It’s no wonder that an ever-more-vanishing tiny fragment of the population supports this war, despite the all-too-true clamor of how disastrous failure is going to be. It’s not that we don’t think winning in Iraq is important. It’s that for four years, we’ve been told it’s someone else’s job to sacrifice, to fight, to try. We’ve been told there’s nothing we can do — and now it’s become a self-fulfilling prophecy. Call it bad karma or just bad PR, but the American public has been trained to helplessness here and can’t really be expected to pull this out of the fire.

Where is our Rosie? Where is our call to shared sacrifice?


5 responses to “Where’s Our Rosie?”

  1. […] Where?s Our Rosie? For no particular good reason, I was trawling on the Net about Rosie the Riveter, an icon from World War II. If you don?t know about Rosie, you really should check out the Wikipedia article. Another good page on Rosie can be found at … […]

  2. I had a Rosie poster in my classroom all five years I taught. Several students asked me who she was. ๐Ÿ™‚

  3. Some of the assumptions here about the original WWII poster are misguided. Check out the Winter ’06 version of the journal _Rhetoric & Public Affairs_. There is a long article in this issue that skeptically examines the poster’s history. Conclusion: it’s doubtful that it was a “feminist” image during WWII; it wasn’t even famous. We’ve invented a whole array of myths about it, and now we think they’re the truth.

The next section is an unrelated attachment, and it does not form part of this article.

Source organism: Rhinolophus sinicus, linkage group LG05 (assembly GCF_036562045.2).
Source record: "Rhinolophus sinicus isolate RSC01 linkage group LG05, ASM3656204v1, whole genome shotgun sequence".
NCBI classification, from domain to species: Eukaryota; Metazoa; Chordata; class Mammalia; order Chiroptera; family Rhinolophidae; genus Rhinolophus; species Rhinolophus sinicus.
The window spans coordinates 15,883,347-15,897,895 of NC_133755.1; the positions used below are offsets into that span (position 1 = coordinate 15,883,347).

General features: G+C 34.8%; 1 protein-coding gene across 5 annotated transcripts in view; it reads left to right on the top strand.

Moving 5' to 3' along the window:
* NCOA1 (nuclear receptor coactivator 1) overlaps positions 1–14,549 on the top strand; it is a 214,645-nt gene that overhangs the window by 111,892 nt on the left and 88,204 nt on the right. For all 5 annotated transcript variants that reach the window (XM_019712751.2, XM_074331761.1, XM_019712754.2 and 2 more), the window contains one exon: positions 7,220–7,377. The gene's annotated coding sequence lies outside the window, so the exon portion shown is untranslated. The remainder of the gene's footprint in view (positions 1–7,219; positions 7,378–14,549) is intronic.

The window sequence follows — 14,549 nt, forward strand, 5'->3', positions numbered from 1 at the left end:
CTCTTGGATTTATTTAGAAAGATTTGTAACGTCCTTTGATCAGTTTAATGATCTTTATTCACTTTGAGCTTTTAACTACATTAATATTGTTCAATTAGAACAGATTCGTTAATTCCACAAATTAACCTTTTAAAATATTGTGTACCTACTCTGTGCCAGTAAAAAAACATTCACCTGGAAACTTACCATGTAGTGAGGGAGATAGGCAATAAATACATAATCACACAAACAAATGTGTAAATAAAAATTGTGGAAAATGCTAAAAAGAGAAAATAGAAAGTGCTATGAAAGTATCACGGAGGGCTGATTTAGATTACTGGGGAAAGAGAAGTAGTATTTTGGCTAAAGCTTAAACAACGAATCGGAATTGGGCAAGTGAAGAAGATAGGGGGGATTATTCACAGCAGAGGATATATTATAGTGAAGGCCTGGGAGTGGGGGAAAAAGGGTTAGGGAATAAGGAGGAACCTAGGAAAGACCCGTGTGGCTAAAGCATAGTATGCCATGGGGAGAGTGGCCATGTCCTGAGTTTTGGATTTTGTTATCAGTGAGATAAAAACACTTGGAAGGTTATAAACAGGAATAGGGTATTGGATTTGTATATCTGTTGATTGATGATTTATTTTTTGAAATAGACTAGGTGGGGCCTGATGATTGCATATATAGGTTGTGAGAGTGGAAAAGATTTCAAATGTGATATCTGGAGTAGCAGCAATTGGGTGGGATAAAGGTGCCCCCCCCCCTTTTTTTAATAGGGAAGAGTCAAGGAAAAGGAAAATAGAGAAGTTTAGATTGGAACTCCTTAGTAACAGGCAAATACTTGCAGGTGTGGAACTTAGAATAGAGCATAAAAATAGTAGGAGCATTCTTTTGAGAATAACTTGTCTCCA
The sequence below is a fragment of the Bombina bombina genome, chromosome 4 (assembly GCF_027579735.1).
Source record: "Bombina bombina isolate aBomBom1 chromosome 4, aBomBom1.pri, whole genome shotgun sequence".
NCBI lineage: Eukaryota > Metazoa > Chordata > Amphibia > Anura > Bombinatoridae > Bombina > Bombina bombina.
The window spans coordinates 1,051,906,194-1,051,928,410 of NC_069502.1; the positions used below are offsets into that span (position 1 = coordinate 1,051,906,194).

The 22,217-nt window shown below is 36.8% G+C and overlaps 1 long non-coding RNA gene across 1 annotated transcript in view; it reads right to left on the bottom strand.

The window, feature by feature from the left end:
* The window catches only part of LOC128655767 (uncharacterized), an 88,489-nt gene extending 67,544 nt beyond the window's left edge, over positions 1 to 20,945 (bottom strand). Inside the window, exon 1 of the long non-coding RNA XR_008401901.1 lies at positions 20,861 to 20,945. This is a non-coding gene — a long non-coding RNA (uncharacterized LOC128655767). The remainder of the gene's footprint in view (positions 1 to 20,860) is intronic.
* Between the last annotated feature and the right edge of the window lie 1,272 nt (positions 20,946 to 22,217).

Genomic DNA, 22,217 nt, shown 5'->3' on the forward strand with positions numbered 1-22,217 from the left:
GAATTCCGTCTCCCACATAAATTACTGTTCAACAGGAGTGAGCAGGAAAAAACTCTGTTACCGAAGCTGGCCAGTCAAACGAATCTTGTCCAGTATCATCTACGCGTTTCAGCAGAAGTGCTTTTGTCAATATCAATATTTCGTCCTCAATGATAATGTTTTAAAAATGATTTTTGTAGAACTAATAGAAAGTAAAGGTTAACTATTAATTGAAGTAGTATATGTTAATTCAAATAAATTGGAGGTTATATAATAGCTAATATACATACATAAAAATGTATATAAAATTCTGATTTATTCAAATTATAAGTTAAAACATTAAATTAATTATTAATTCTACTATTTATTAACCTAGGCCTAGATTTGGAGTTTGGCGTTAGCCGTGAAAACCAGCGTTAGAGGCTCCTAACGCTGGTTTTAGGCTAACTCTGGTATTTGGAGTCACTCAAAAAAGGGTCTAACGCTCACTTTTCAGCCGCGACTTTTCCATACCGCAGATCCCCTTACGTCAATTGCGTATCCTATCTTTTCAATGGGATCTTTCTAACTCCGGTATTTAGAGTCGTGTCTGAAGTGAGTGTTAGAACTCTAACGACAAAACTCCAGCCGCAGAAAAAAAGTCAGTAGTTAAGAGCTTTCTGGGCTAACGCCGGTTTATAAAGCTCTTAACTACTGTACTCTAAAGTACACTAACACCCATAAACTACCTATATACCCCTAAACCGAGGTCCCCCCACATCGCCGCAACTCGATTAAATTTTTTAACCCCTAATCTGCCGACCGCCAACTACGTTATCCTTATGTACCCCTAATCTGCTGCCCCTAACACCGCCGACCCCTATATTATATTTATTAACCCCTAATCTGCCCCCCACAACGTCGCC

4. I erred if I gave the impression that Rosie was a feminist icon during WW II, although I expect that people who held ideas we would retrospectively classify as feminist did look on it as an icon. However, the usual interpretation as a “feminist icon” certainly belongs to a later time that adopted it as such.

    On the other, given the contemporaneous moderately popular song of the same name and the fact that anything by Norman Rockwell got prominent cultural status, I would have to take issue with the idea that the poster wasn’t well-known. Of course, the poster most people think of as “Rosie the Riveter” isn’t Norman Rockwell’s poster of that name; it’s a thing called “We Can Do It!”.

  5. Yes, you’re quite right — Rockwell’s image (a magazine cover) was quite well known during the war. The “We Can Do It!” poster, however, was a Westinghouse image by J. Howard Miller. It was one of a series of posters, apparently posted for two weeks each (check out the bottom left corner, the small print) in the factory. The reverse is true now; Rockwell’s is much less known, except to older generations, while Miller’s image has gained a fame it didn’t have during the war. Fun stuff! ๐Ÿ˜‰